Dave Eicher, editor of Astronomy magazine and science popularizer, brings you thoughts about astronomy, cosmology, nature, the hobby of astronomy, the sometimes disturbingly pseudoscientific culture we live in, and more.
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IBEX illuminates a dark corner of our neighborhood

Posted 6 years ago by David Eicher
Yesterday, scientists at a NASA press conference described the first findings from IBEX, the Interstellar Boundary Explorer satellite, which was launched in 2008 and is the first craft to study the region between our solar system and interstellar space. Astronomers don’t know much about the edge of our solar system and how it interacts with our neighborhood in the galaxy beyond. By contrast, we know a great deal about various objects far away in the Milky Way (and in other galaxies), but t...
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How life on Earth made minerals

Posted 6 years ago by David Eicher
For centuries, scientists believed that animals and minerals lived in two separate worlds. Then, four years ago, a groundbreaking study led to a dynamic realization: Life on Earth radically altered the way minerals formed on our planet. Last year, a major research journal devoted an entire issue to analyzing the idea, and now the science of studying minerals and understanding Earth as a planet has been radically shaken up. The evidence shows that microbes on Earth exploded the number of mineral...
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Help reduce Chicago light pollution!

Posted 6 years ago by David Eicher
Audrey Fischer is on a mission. This tireless promoter of dark skies has an important milestone coming in her fight to reduce light pollution in Chicago, Illinois — and you can help in a big way. Audrey is a friend of the magazine, one of the organizers of the 2012 Astronomical League meeting upcoming in Chicago (ALCon 2012; see http://alcon2012.astroleague.org/), and a friend of every amateur astronomer. With her program “One Star at a Time,” she is making thousands ...
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Heads up for NEAF, coming in April!

Posted 6 years ago by David Eicher
Astronomy magazine is proud to be sponsoring three big events in the astronomy world in the coming months. First, we will co-sponsor the Northeast Astronomy Forum (NEAF) in Suffern, New York, April 28–29, hosted by the Rockland Astronomy Club at Rockland Community College. The world’s largest telescope show will feature more than 140 vendors — manufacturers and dealers — with countless telescopes, binoculars, and accessories on hand. This show reflects the incr...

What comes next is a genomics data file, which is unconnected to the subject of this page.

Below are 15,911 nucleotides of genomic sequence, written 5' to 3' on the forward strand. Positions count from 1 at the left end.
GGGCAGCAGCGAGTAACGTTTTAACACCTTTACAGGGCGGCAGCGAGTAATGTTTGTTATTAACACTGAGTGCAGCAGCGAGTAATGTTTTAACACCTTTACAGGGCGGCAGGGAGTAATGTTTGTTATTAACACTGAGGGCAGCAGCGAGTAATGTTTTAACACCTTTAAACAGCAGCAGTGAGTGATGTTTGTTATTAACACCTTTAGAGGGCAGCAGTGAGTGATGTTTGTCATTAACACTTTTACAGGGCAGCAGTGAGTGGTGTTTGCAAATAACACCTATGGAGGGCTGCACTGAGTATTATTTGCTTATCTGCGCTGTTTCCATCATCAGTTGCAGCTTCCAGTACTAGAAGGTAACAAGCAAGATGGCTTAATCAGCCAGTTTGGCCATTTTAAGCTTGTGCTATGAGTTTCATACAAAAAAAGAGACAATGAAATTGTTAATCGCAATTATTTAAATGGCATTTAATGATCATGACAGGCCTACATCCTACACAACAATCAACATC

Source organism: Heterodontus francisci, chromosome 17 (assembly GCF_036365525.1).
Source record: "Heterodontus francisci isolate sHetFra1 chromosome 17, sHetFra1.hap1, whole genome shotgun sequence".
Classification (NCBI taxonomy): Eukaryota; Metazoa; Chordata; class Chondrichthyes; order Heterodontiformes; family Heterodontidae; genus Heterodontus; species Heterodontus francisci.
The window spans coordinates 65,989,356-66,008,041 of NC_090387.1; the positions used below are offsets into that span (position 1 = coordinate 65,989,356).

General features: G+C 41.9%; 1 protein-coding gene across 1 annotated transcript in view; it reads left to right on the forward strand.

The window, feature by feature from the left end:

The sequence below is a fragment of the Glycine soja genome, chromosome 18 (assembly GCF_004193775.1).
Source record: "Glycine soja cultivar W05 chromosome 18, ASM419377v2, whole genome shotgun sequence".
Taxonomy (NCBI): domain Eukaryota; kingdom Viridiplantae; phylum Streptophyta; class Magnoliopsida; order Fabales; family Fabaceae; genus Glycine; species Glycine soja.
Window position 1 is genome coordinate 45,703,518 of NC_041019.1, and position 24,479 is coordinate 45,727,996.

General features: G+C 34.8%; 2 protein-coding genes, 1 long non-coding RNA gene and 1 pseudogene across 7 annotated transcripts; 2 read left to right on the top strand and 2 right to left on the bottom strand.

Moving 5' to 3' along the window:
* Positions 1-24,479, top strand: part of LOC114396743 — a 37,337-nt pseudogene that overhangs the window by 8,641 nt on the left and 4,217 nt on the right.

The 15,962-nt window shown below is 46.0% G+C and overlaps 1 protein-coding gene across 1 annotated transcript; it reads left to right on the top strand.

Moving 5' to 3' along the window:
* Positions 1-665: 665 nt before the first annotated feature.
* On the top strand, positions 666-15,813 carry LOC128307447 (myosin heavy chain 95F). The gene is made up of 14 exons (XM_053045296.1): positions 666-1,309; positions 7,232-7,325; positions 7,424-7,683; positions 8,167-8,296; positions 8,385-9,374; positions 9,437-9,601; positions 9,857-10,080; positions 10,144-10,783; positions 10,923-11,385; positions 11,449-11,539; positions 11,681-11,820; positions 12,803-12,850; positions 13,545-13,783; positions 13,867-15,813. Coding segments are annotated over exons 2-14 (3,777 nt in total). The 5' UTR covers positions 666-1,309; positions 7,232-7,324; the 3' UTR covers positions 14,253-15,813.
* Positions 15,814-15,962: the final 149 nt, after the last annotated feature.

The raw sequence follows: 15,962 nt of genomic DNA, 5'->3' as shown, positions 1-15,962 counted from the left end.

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Amazing new picture of where you live

Posted 6 years ago by David Eicher
In the old days at Astronomy, we used to have a saying whenever someone separated Earth science from astronomy— “Earth is a planet, too.” NASA has just released what may be the greatest image yet of our planet, a multicolor photo of Earth showing North and South America and swirls of clouds hovering about. This “blue marble” image of the planet was made with the VIIRS instrument aboard NASA’s most recent Earth-observing satellite, Suomi NPP. Th...
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Astronomy magazine co-sponsors ALCon 2012 in Chicago

Posted 6 years ago by David Eicher
Astronomy magazine is proud to be sponsoring three big events in the astronomy world in the coming months — I’ll tell you about each of them soon. First, let me mention a major astronomical meeting — ALCon 2012, the annual convention of the Astronomical League. This meeting will take place July 4–7 in Chicago, Illinois, and will feature speakers including Dave Crawford of the International Dark Sky Association, stellar astroimager Don Parker, Astronomers Without Borders P...
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Amateur astronomy loses a great pioneering salesman

Posted 6 years ago by David Eicher
Yesterday, news broke about the death of a great figure in the telescope world, Norman Edmund, who died in South Florida last week at the age of 95. The founder of Edmund Scientific Co. in Barrington, New Jersey, Edmund created a huge opportunity for telescope makers and astronomy enthusiasts to buy materials with which to make scopes on the cheap from the post-WWII surplus market. He later made his company into a powerhouse that continues as one of the major forces in selling telescopes and acc...
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Fantastic Mars imaging from Don Parker

Posted 6 years ago by David Eicher
For years and years, Don Parker of Coral Gables, Florida, a retired anesthesiologist, has led the world in color planetary imaging by amateur astronomers. His portraits of planets in the solar system are just a cut above everything else that gets produced, and he’s been a contributor to Astronomy for decades. Don regularly images several planets, with Mars being one of his favorites. His images of the Red Planet from January 12 are simply amazing; check out the composite and the three ind...
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John Sanford, 1939–2011

Posted 6 years ago by David Eicher
We at Astronomy magazine just learned about the death of a wonderful man and important astronomy enthusiast who helped change amateur astronomy for the better, especially in the 1970s and ’80s. John Sanford died December 11, 2011, after a long illness in his beloved Southern California, at the age of 72. Longtime Astronomy readers may know that John contributed a column on photography in astronomy starting with his story “Optics for Astrophotography” in the very first iss...
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Fly me to the Moon!

Posted 6 years ago by David Eicher
Talented astrophotographer John Chumack has done it again by capturing two aircraft crossing in front of the waxing gibbous Moon, as shot on January 6, 2012, at 5:47 p.m. EST from his backyard in Dayton, Ohio. John used a Canon Rebel Xsi DSLR, a 300mm lens at f/8, and exposed at ISO 400.A great shot, John!...